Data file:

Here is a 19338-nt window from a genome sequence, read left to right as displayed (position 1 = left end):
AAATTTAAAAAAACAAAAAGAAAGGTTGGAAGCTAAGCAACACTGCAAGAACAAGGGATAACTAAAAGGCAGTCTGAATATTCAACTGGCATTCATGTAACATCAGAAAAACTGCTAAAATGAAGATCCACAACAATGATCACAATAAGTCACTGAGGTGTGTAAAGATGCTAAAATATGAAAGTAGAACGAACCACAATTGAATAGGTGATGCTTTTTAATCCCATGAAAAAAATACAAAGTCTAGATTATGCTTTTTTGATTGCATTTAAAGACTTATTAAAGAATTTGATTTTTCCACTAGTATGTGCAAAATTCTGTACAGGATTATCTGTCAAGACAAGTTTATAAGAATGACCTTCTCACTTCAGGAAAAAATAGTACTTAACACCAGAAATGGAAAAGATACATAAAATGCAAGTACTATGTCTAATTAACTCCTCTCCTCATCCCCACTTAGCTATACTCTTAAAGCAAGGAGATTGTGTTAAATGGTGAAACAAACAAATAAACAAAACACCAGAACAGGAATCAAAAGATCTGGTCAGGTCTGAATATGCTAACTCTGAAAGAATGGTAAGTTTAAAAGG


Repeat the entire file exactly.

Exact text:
Here is a 19338-nt window from a genome sequence, read left to right as displayed (position 1 = left end):
AAATTTAAAAAAACAAAAAGAAAGGTTGGAAGCTAAGCAACACTGCAAGAACAAGGGATAACTAAAAGGCAGTCTGAATATTCAACTGGCATTCATGTAACATCAGAAAAACTGCTAAAATGAAGATCCACAACAATGATCACAATAAGTCACTGAGGTGTGTAAAGATGCTAAAATATGAAAGTAGAACGAACCACAATTGAATAGGTGATGCTTTTTAATCCCATGAAAAAAATACAAAGTCTAGATTATGCTTTTTTGATTGCATTTAAAGACTTATTAAAGAATTTGATTTTTCCACTAGTATGTGCAAAATTCTGTACAGGATTATCTGTCAAGACAAGTTTATAAGAATGACCTTCTCACTTCAGGAAAAAATAGTACTTAACACCAGAAATGGAAAAGATACATAAAATGCAAGTACTATGTCTAATTAACTCCTCTCCTCATCCCCACTTAGCTATACTCTTAAAGCAAGGAGATTGTGTTAAATGGTGAAACAAACAAATAAACAAAACACCAGAACAGGAATCAAAAGATCTGGTCAGGTCTGAATATGCTAACTCTGAAAGAATGGTAAGTTTAAAAGG